Fitness magazines and web sites routinely offer fitness advice from professional athletes including yoga instructors, champion bodybuilders and Olympic medalists. We’ve all seen this phenomenon in our local gyms and fitness centers – people who seem to defy reason and nature. Some people are more flexible, stronger or faster than everyone else. The question is: should we be seeking their advice? We have to accept that the top 1 percent is simply more physically gifted. No amount of effort is enough to make us into Venus Williams, Mike Trout or the strongest guy in the gym. There’s no need to despair though, we can all greatly improve our fitness level, transforming ourselves in the process. The process has to be our own, and through that journey true life long knowledge is learned.
Less is More
The fitness culture is about getting off the couch and getting out there, but we have to guard against getting too much of a good thing. The experts and gym rats dispensing tips in the magazines, gyms and DVDs often advocate five or even six workouts per week (source). The guy who squats 500lbs seems to always be at the gym and there’s that really fit woman who runs by your house every day. But for most of us rest and recuperation days are just as important as exercise. If you’re working out every day you’re probably not giving your body and mind time to recuperate. Your goal is to be healthy, not push yourself to the brink.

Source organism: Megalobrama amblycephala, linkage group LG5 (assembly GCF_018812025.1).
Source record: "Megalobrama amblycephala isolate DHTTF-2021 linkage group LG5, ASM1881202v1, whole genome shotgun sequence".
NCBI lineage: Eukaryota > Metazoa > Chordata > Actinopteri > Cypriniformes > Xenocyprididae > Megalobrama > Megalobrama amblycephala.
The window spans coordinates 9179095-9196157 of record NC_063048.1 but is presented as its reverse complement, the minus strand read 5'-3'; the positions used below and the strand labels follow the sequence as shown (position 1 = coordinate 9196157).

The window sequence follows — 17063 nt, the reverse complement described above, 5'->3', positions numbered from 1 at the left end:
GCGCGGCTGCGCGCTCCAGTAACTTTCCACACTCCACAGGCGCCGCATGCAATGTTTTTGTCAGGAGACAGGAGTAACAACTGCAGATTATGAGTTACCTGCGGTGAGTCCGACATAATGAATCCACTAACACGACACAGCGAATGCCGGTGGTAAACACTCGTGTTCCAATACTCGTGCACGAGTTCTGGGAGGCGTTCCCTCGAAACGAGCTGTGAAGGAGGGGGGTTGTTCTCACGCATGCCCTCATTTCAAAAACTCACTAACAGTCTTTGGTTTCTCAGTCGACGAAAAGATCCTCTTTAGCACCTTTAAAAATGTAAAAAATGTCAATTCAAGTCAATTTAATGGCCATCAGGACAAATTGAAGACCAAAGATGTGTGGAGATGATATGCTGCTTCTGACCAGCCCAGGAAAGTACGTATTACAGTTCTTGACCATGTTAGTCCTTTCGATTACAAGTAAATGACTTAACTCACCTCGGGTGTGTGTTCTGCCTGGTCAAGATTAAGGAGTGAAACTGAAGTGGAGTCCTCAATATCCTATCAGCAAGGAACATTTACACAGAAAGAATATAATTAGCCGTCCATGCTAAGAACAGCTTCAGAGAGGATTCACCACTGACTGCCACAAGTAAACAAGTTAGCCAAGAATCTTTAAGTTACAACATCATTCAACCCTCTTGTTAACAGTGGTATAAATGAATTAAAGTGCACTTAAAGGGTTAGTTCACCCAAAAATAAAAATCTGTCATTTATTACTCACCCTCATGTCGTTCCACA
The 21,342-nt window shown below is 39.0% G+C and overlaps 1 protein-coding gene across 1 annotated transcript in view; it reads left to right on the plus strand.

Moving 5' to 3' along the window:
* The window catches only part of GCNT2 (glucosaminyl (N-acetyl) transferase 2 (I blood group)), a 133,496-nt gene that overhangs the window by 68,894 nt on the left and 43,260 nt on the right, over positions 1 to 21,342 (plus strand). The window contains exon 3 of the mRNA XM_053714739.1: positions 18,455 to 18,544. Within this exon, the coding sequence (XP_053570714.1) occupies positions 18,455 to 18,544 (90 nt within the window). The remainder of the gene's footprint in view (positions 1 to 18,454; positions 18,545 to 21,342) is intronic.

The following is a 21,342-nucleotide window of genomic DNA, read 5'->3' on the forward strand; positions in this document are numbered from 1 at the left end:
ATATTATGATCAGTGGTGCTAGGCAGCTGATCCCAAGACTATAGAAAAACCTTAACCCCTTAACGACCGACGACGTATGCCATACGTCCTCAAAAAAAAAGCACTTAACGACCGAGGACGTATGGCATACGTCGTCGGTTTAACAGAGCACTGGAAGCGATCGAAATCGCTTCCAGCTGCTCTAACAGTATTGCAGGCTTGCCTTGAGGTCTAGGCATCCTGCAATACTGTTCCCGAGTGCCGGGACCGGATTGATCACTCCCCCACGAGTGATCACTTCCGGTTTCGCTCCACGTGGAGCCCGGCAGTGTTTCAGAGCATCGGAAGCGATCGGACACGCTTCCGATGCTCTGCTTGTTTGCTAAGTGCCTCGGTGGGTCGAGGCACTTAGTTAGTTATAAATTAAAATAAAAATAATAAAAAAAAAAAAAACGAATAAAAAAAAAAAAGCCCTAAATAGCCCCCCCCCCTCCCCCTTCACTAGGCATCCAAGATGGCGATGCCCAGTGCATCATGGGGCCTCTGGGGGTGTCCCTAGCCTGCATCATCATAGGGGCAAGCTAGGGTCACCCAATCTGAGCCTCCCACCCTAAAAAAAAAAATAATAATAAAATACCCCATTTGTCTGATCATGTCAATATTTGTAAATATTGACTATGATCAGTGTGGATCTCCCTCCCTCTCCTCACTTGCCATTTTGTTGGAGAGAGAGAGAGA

Quality Over Quantity
The gifted thrive on more sets, more miles and more laps, but us mortals need to manage our workouts more carefully. Have you ever looked at the training regimes of professional athletes? Marathoners often run 10 hours a week as a normal part of their training (source). Bodybuilders can spend hours in the gym performing dozens of sets. That type of training might work for a few but most of us would burn out quickly using their workouts. We can greatly improve our fitness level, but adopt a conservative view for long-term success and injury prevention.
Expectations are Everything
We all want to see results and with the right exercise, nutrition and rest we will see results. Everyone’s’ body responds differently so our expectations have to be realistic. Jealous of your Pilates instructor’s abs? Clean up your diet and add more cardio work, but keep this in mind: she might train constantly and eat only grilled chicken, but she might have a fast metabolism and is naturally lean. Either way, you have to find what works for you and not rely on what others do and say.
Fitness Tips: Keep in mind that all of this changes if you are reaching out to a professional, or a person who’s “been there done that” and can tell you about their true journey to weight loss, muscle gain, and sustainable health. Always check your facts.
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